14. he built a wall without the city … on the west side of Gihon … even to the entering in at the fish gate—"The well-ascertained position of the fish gate, shows that the valley of Gihon could be no other than that leading northwest of Damascus gate, and gently descending southward, uniting with the Tyropœon at the northeast corner of Mount Zion, where the latter turns at right angles and runs towards Siloam. The wall thus built by Manasseh on the west side of the valley of Gihon, would extend from the vicinity of the northeast corner of the wall of Zion in a northerly direction, until it crossed over the valley to form a junction with the outer wall at the trench of Antonia, precisely in the quarter where the temple would be most easily assailed" [Barclay]. He built a wall; he repaired and strengthened that wall which Hezekiah had built, 2 Chronicles 32:5, and which possibly the king of Assyria, when he last took Jerusalem, had caused to be thrown down, either wholly or in part.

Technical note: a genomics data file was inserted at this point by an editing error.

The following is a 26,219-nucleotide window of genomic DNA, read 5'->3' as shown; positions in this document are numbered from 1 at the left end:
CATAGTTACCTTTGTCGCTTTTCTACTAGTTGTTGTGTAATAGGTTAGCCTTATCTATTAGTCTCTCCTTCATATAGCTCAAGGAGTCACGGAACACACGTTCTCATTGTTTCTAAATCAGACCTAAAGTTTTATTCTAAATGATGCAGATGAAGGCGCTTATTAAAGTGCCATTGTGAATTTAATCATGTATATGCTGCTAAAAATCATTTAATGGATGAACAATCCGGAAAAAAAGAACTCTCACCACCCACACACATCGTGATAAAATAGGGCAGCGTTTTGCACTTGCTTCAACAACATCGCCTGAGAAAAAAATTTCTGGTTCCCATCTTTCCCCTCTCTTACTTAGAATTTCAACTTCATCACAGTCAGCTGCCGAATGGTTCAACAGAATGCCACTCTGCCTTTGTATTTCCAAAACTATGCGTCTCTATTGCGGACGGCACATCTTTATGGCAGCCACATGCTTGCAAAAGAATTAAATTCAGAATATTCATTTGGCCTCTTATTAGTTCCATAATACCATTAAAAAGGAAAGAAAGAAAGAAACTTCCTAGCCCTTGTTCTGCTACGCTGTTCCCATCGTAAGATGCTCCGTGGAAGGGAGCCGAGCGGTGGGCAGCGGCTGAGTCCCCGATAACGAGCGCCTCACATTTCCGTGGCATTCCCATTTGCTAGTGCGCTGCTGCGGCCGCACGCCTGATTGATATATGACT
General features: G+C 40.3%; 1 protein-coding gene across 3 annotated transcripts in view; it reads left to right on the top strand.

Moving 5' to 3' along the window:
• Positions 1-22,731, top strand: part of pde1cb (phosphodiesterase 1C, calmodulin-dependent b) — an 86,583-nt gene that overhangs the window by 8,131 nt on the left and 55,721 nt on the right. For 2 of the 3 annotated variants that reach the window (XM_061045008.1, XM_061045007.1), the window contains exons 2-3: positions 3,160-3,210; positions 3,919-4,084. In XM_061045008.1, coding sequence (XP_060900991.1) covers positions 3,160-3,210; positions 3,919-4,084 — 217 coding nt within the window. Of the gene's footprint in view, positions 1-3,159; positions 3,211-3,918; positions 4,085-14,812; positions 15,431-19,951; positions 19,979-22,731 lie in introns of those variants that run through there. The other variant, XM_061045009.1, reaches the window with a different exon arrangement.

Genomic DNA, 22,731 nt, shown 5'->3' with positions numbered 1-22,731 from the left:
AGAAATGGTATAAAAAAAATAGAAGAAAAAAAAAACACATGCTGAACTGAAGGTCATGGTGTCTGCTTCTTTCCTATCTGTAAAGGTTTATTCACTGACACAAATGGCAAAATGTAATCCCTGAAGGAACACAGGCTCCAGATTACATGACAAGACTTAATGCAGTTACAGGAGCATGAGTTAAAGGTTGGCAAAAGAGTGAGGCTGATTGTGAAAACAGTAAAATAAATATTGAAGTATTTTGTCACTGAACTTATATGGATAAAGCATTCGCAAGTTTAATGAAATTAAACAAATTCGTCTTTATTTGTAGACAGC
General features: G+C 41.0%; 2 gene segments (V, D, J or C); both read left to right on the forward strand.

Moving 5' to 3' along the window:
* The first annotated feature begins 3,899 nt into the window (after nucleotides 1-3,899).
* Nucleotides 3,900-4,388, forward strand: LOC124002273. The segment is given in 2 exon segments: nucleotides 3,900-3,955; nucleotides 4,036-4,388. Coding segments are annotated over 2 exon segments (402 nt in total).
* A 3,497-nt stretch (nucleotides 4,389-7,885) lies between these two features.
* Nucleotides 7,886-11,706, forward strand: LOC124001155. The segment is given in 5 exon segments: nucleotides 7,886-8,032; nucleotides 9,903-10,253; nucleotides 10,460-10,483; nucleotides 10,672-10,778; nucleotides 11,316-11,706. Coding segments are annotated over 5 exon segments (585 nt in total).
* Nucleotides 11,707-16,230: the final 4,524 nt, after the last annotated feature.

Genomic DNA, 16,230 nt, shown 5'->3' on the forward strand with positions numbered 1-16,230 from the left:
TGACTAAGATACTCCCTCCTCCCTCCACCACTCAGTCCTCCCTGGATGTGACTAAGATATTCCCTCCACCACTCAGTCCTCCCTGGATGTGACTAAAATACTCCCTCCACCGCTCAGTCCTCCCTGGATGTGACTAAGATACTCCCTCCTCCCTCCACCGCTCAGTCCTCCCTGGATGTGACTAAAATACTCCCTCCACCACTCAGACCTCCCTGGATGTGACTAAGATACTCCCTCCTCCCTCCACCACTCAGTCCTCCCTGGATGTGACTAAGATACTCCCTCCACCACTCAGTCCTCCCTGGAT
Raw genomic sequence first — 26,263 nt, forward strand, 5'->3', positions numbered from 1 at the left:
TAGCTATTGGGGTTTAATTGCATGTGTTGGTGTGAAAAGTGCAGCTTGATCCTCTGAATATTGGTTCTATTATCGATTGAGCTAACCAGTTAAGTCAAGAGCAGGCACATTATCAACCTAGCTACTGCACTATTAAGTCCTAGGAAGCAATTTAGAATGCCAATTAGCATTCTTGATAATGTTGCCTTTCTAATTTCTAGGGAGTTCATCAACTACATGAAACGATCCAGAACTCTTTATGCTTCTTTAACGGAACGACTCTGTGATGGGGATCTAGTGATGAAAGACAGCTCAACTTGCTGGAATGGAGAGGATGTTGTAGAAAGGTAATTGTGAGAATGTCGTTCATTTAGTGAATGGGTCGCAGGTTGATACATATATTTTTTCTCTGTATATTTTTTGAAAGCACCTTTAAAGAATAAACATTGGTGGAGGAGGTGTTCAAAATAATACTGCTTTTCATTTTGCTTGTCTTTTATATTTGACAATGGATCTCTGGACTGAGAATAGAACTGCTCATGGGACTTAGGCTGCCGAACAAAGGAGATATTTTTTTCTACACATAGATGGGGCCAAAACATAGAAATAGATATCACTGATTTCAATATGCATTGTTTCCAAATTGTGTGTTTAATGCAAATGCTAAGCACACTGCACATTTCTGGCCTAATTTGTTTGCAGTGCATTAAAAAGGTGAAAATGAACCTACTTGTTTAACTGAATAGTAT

On the west side of Gihon; on the west side of the city of David, to which Hezekiah had brought this water-course down, 2 Chronicles 32:30, into the great pool which he had made to receive it; and possibly this wall was built to secure the free use of it to the citizens when they should be distressed or besieged by an enemy.